Panama City’s two airports are located at opposite ends of the city. Ground transportation is available between airports, but flight schedules are erratic and coordinating flight times rarely works. It’s a good idea to plan to spend some time in Panama City before heading out of town.
8. Not everyone speaks English
Despite more than 100 years of US presence, English speakers are hard to find in many parts of the country. The national language of Panama is Spanish, and if you try to speak a few phrases, you’ll love it.
Similarly, Panamanians like to practice their English with visitors. Many can speak English, especially in the capital and Boquet.
Seriously though, if you just need to talk to someone who speaks Spanish, don’t worry. With just sign language and the Google Translate app you’ll get by much better.
9. Panama has amazing weather
As a tropical country, Panama has a warm climate throughout the year. Its wet season lasts from May to November, but heavy rainfall is common during the dry season between December and April. Most tourists visit during the dry season.
Panama is the best destination if you want to avoid hurricanes, because the country is so far south. Panama is outside the hurricane belt and has never been affected by these storms.
10. Panama is more than a tropical beach vacation
Sure, Panama has man-made canals, plenty of idyllic beaches and islands with resorts, cocktail bars and spas. There is more to the country than that.
Panama City has everything from colonial ruins to traffic and skyscrapers, but not too far away, you can swim with sharks on Isla Coiba, laze in a hammock on the San Blas Islands, or kick back at Bocas Cocktail Bar.
Or, if you’re feeling adventurous, you can go deep into the Darien jungle and see what Panama was like before they built the canal.
11. Panama is safe
According to the 2020 Global Peace Index of 163 countries, Panama is the fourth safest country in the Western Hemisphere and the 56th safest country in the world. In the Western Hemisphere, only Canada, Uruguay and Chile are considered safer.
Family and solo female travel in Panama is completely safe. Just remember to follow general safety precautions.
12. Panama produces the best coffee in the world
Panama is known worldwide for its coffee. It is so good that people drink it around the clock, not just for breakfast.
The country’s best soybean crop is grown around Boquete in Chiriqui province. While growers produce many varieties, the most iconic is the Geisha coffee bean. It is one of the most sought-after varieties on the planet, so much so that auction prices have reached $1,000 per pound.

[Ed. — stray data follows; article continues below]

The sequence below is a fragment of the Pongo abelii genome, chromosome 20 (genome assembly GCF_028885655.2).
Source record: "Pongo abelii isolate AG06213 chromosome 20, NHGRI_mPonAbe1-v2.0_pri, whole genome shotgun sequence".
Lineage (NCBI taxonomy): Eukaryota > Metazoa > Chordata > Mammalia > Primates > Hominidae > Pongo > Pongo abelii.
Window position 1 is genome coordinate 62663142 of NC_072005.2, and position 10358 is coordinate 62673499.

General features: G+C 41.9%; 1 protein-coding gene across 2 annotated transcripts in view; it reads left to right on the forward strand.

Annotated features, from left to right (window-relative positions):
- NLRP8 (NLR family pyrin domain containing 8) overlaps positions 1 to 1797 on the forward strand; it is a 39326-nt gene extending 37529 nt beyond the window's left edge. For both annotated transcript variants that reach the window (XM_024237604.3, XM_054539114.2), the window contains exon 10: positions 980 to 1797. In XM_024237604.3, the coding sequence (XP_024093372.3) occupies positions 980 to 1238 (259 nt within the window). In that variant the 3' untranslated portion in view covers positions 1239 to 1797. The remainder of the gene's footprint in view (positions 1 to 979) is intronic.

13. There is no such thing as personal space.
The concept of personal space is unknown in Panama. To a Panamanian, “Are you married?” and “How old are you?” Asking such personal questions. Shows a friendly interest in you as a person.
And forget about being politically correct. Our American expectation of “all are created equal” may offend, but in Panama, they see no problem charging foreigners high prices.
14. Panama has two Independence Days
Panama gained independence twice: first from Spain and then from Colombia. Both events took place in November, so the country celebrates its separation from Spain on the 3rd and Independence Day from Colombia on the 28th.
Panamanians enjoy festivals and often celebrate with fireworks and parades. And if you’re not around in November, there’s also the Panamanian Carnival to look forward to.
15. You must pack for the weather
Whichever month you travel, Panama is hot. Be sure to pack light clothing and a pair of durable sandals. You will also need a hat, sunglasses and sunscreen.
If you decide to go trekking, a good pair of hiking shoes will make your experience more enjoyable.
Always bring a jacket too! Even if you don’t plan to visit mountain destinations like Boquete, El Valle de Antón, and Santa Fe, the air conditioning can be very cold.
16. Taxis can be expensive.
In our experience, it’s best to use Uber instead of taxis to get around whenever possible. For one thing, you can be sure that you’ve communicated your destination correctly. For another, Panamanian taxi drivers are notorious for overcharging tourists.
If you want to take a taxi, agree on the price before you get in. Taxis are not metered, so drivers can charge whatever they want.
17. Panama has amazing wildlife
As a land bridge between North and South America, Panama is one of the most biodiverse places on Earth, with 125 animal species found nowhere else in the world.
While staying in the country we were overwhelmed by the variety of wildlife. From howler monkeys to poison dart frogs, sloths, blue morpho butterflies and coatimundis, Panama is a land made for nature lovers. and bird watchers. It is considered one of the best birding spots in the world, with over 940 bird species, including rare birds like the quetzal and harpy eagle.